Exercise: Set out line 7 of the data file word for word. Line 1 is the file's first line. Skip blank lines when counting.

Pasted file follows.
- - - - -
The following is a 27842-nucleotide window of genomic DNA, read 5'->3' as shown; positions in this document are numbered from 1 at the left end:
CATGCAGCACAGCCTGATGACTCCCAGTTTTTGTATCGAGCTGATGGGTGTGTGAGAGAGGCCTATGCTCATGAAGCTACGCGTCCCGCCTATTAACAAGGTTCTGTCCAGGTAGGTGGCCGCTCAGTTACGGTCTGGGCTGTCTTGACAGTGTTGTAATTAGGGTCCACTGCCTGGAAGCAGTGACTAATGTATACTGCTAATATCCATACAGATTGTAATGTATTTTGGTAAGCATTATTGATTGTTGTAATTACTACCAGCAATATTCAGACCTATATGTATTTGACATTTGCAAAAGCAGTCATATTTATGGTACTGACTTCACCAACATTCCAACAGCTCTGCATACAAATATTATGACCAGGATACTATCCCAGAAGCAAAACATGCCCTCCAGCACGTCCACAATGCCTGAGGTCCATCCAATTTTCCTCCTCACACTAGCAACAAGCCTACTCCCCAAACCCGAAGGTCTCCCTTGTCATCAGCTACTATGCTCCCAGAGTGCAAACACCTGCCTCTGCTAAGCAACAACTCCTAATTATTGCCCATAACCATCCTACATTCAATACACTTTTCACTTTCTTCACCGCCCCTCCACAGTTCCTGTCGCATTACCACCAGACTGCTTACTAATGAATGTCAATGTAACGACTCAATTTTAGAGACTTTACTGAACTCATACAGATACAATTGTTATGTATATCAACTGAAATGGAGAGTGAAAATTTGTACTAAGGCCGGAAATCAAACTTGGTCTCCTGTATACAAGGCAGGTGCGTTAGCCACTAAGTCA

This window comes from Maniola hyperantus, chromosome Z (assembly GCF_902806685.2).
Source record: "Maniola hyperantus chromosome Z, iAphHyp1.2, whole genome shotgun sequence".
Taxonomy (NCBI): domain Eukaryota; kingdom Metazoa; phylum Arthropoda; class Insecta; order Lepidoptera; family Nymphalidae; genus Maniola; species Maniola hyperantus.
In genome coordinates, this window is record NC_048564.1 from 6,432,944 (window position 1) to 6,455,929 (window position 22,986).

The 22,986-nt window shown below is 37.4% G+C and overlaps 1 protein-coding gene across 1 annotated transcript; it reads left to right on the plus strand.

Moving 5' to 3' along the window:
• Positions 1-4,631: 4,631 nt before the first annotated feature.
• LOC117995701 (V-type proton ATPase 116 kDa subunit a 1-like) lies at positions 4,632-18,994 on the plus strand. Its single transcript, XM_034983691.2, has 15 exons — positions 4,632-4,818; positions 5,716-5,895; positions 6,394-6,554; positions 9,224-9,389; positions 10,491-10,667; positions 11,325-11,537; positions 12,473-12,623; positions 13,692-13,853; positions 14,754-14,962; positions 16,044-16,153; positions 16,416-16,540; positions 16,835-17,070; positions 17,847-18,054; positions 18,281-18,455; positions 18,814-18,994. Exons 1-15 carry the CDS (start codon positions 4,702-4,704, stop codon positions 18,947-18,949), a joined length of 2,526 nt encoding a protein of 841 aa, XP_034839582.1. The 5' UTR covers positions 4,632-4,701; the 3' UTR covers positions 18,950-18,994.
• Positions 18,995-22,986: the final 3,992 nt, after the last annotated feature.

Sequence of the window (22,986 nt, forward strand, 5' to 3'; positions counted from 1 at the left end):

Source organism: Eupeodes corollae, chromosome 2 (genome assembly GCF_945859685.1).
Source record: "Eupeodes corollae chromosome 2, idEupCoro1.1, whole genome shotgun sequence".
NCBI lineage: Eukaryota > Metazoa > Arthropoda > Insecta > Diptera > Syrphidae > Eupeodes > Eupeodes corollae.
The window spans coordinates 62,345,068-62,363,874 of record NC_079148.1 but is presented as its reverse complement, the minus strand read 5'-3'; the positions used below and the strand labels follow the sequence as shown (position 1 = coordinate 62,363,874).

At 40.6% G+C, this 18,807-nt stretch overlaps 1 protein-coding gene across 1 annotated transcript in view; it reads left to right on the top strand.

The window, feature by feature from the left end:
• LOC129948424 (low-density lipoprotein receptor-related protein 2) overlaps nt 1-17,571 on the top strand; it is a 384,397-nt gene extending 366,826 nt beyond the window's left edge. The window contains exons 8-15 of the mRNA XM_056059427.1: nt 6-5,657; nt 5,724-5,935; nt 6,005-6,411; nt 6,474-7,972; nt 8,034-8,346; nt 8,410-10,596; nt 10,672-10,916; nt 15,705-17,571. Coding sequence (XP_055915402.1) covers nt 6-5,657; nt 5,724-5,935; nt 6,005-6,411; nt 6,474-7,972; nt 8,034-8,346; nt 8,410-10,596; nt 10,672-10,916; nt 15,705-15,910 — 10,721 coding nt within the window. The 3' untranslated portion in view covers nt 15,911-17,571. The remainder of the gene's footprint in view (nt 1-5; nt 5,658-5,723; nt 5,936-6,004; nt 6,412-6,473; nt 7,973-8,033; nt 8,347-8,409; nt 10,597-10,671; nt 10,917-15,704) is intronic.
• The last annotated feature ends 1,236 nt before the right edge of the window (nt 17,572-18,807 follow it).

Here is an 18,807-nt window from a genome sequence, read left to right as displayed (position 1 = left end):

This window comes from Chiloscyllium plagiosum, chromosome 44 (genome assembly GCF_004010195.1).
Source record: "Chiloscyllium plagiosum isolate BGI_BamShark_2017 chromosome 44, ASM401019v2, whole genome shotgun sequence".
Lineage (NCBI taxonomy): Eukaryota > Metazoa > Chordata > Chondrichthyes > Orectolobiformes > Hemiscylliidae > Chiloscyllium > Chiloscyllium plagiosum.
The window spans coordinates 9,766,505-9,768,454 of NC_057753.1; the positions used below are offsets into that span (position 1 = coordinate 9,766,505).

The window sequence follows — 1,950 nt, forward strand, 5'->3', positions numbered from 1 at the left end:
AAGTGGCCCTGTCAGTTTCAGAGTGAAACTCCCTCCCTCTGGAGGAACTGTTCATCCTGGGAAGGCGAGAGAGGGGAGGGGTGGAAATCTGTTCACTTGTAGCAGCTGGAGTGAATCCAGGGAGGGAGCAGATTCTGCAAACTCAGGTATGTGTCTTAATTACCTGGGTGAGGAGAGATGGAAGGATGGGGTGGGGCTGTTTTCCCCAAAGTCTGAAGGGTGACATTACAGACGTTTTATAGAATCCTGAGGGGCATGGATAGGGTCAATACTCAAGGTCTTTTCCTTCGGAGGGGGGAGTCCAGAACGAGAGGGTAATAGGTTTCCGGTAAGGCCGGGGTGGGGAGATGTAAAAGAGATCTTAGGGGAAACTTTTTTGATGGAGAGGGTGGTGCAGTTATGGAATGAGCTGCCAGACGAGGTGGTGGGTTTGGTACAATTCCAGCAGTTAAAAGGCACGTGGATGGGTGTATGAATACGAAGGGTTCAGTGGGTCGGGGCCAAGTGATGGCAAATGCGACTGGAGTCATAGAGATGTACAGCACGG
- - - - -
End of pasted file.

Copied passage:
The 22,986-nt window shown below is 37.4% G+C and overlaps 1 protein-coding gene across 1 annotated transcript; it reads left to right on the plus strand.